Reema Patel MD worked with Susanne as an oncology fellow 2 years ago and is now a colleague. She says “Dr. Arnold is a mentor and inspiration who brings not only state of the art care to patients but also immense compassion and understanding. If I am half the oncologist and human being that she is, I will consider myself successful”
Joseph Valentino MD, otolaryngologist and UK head and neck surgeon says, “You could not have picked a finer physician than Dr. Arnold. She is a profile in compassion. She has always had her patients as the central focus of her attention. She goes well beyond expectations to be sure they get the best care possible. Health care for cancer patients in and of itself is highly complex. Treating patients in this financially challenged state of Kentucky involves working through overly complex, underfunded, healthcare systems and broken social systems. Susanne Arnold has dedicated her life to providing the highest quality of cancer care for her patients. Her high standards require extensive extra efforts to hurdle impediments to the delivery of that care.”
Lowell Anthony MD is chief of medical oncology at Markey and says, “Dr. Arnold is the ‘physician’s physician’. She is a role model for us all as she sets a high standard. Her ability to multi-
When you and I receive our own grim diagnosis, I hope we have a physician like Susanne Arnold walk that path with us.
Susanne Arnold MD is a medical oncologist at UK’s Markey Cancer Center. Growing up, her father was a well known Alzheimer’s researcher, neurologist, neuropathologist and Director of the Sanders Brown Center on Aging for over 25 years – William Markesbery. She says “I identified with his calling. He was the complete package. I’ve always aspired to be like my Dad. He never stopped working. I get my work ethic from him. As 7th and 8th generation Kentuckians, we were both committed to serving the people of Kentucky to the best of our ability.”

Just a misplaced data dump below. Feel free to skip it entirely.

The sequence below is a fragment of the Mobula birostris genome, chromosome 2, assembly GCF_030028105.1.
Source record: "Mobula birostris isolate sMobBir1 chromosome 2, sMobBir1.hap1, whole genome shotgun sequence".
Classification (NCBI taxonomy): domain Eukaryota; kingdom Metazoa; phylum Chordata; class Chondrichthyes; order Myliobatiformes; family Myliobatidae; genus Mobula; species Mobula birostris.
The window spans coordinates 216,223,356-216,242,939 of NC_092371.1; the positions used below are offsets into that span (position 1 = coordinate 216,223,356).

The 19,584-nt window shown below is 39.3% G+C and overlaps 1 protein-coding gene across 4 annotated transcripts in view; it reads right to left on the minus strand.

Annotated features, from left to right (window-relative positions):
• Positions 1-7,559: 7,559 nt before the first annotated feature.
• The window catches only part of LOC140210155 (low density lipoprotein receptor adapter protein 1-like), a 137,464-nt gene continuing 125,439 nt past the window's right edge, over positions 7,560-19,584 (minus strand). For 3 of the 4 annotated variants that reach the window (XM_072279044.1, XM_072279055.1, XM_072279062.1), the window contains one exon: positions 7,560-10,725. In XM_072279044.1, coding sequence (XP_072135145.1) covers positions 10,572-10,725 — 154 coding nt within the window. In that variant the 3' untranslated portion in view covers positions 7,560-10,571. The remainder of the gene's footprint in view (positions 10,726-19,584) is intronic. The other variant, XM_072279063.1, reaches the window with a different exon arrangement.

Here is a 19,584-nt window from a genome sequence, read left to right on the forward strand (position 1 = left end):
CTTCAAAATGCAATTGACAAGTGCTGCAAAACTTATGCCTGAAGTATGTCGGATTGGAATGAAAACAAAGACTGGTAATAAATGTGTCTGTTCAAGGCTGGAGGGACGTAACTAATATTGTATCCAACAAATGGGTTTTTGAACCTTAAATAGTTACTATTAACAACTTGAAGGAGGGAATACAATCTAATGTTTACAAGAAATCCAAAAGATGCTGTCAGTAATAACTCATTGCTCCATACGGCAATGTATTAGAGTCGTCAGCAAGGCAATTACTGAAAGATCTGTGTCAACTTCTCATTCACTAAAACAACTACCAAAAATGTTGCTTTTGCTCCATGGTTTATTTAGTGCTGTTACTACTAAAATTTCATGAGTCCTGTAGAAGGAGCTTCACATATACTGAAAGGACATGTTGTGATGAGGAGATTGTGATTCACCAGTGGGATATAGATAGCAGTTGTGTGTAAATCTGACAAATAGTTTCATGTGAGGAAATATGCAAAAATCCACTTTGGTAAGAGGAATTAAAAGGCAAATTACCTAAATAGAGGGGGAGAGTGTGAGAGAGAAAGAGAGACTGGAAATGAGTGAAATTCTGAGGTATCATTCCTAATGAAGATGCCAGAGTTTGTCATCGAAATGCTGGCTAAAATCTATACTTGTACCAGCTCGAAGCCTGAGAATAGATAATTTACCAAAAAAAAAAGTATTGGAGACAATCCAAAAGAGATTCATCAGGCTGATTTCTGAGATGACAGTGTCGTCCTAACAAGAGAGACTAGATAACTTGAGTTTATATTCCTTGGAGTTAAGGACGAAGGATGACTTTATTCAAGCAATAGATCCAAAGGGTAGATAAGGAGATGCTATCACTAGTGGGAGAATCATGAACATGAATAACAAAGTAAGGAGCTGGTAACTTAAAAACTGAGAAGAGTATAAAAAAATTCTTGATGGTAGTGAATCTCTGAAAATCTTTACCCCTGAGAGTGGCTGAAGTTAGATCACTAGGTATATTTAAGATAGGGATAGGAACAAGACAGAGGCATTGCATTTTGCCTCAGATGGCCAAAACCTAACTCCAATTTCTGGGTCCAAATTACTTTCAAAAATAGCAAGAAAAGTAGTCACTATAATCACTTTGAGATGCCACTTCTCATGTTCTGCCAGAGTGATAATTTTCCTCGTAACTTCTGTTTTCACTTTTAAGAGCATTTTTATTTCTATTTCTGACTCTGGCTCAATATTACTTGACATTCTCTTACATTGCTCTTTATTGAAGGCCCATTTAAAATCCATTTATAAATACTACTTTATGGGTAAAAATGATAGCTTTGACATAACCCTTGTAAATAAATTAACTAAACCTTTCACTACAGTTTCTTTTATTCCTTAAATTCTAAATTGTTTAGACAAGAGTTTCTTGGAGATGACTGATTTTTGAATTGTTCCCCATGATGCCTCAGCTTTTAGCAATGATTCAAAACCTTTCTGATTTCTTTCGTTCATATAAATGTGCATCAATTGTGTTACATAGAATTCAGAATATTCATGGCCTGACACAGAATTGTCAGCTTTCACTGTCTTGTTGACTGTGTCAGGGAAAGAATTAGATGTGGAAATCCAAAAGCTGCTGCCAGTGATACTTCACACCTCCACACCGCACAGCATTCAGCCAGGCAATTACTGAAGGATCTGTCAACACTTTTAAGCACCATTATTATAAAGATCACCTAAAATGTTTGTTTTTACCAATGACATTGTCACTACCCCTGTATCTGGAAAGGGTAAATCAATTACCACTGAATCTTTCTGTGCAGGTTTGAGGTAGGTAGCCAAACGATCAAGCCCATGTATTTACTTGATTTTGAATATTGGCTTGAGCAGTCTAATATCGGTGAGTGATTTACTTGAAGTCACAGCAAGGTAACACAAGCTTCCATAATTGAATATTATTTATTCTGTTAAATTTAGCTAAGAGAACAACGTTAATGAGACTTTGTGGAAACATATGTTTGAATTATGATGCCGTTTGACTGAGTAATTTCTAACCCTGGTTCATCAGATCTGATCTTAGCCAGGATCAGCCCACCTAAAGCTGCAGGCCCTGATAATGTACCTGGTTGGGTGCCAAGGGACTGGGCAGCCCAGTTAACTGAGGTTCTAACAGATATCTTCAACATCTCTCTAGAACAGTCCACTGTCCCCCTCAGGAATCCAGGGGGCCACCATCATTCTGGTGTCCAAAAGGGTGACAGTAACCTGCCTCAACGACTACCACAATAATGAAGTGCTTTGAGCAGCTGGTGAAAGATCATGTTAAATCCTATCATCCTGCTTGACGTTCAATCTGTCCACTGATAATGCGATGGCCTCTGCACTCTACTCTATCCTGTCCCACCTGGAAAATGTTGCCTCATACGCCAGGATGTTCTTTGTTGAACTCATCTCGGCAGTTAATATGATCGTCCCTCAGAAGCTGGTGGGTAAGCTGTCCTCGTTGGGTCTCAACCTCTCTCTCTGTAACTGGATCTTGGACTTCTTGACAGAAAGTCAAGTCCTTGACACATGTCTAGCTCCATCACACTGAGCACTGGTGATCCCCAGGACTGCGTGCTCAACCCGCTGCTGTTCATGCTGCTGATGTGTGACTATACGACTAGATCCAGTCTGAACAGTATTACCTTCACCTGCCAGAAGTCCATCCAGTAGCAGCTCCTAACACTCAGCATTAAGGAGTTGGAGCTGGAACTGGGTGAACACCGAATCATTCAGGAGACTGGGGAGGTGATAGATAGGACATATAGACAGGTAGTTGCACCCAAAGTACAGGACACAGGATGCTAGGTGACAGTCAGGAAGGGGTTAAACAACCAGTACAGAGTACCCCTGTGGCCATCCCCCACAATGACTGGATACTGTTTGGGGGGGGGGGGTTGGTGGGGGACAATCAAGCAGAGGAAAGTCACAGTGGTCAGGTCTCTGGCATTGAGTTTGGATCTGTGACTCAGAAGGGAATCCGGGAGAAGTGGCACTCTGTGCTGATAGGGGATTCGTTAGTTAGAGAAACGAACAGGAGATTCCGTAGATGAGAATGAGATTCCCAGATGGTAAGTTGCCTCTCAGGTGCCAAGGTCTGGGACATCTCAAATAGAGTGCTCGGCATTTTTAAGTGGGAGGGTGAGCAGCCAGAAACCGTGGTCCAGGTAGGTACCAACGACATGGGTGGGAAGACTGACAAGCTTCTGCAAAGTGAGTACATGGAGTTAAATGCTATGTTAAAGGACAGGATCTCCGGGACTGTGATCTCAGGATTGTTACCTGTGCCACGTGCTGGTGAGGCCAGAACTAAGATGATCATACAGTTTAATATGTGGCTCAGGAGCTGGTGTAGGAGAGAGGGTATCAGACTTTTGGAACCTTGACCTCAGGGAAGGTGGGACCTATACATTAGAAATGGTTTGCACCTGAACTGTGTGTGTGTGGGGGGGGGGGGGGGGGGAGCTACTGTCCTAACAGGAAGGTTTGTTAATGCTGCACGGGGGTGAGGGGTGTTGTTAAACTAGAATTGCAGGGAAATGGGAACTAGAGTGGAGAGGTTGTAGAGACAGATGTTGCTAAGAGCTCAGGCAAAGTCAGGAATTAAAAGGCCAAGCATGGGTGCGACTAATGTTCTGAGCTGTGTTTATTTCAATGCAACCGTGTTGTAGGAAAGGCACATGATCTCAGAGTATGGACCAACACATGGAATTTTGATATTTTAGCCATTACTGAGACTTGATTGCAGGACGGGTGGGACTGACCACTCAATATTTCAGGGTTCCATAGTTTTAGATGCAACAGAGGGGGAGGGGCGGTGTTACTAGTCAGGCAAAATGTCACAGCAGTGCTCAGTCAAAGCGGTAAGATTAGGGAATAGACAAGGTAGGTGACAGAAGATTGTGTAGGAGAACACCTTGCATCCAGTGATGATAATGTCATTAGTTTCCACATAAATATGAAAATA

Deciding to be a doctor
“My undergraduate major at Brown University was educational philosophy but I took science classes in case I later decided to go into medicine. After college, I took 3 years off to examine my motivations. I was a bartender in Lexington and at Keeneland. Strangely enough, bartending is really good training for being a doctor. You hear peoples’ problems-
“Once I got into medical school, I used my married name so I could fly under the radar and not be given special treatment because of who my father was. It was funny though to have him teach my neuropathology course.”
“In medical school and my internal medicine residency I was drawn to the field of oncology. It has the wonderful fusion of the most cutting edge science and the ability to care for people going through something very serious. I didn’t want to shy away from difficult situations and the possibility of death. I wanted to be there and to provide hope whenever possible.”
“I really knew I wanted to be an oncologist in my 3rd year of medical school. My senior resident, Scott Pierce, had to give a terminal diagnosis to a patient at the bedside. He did it in such a grace-
Especially, why oncology knowing many of your patients will die-
“I feel like I have a dual role-
Dr Patterson chairs the Lexington Medical
Senator Alvarado earned his bachelor's degree in biology from Loma Linda University (California) in 1990, and then went on to receive his Doctorate in Medicine in 1994. He completed his medical residency in Internal Medicine and Pediatrics at the University of Kentucky in 1998. Society's Physician Wellness Commission and is certified in Physician Coaching. He is on the family practice faculty UK College of Medicine and teaches nationally for Saybrook School of Integrative Medicine and Health Sciences (San Francisco) and the Center for Mind Body Medicine (Washington, DC). After 30 years in private family practice in Irvine KY, he now operates the Mind Body Studio in Lexington, where he offers integrative mind-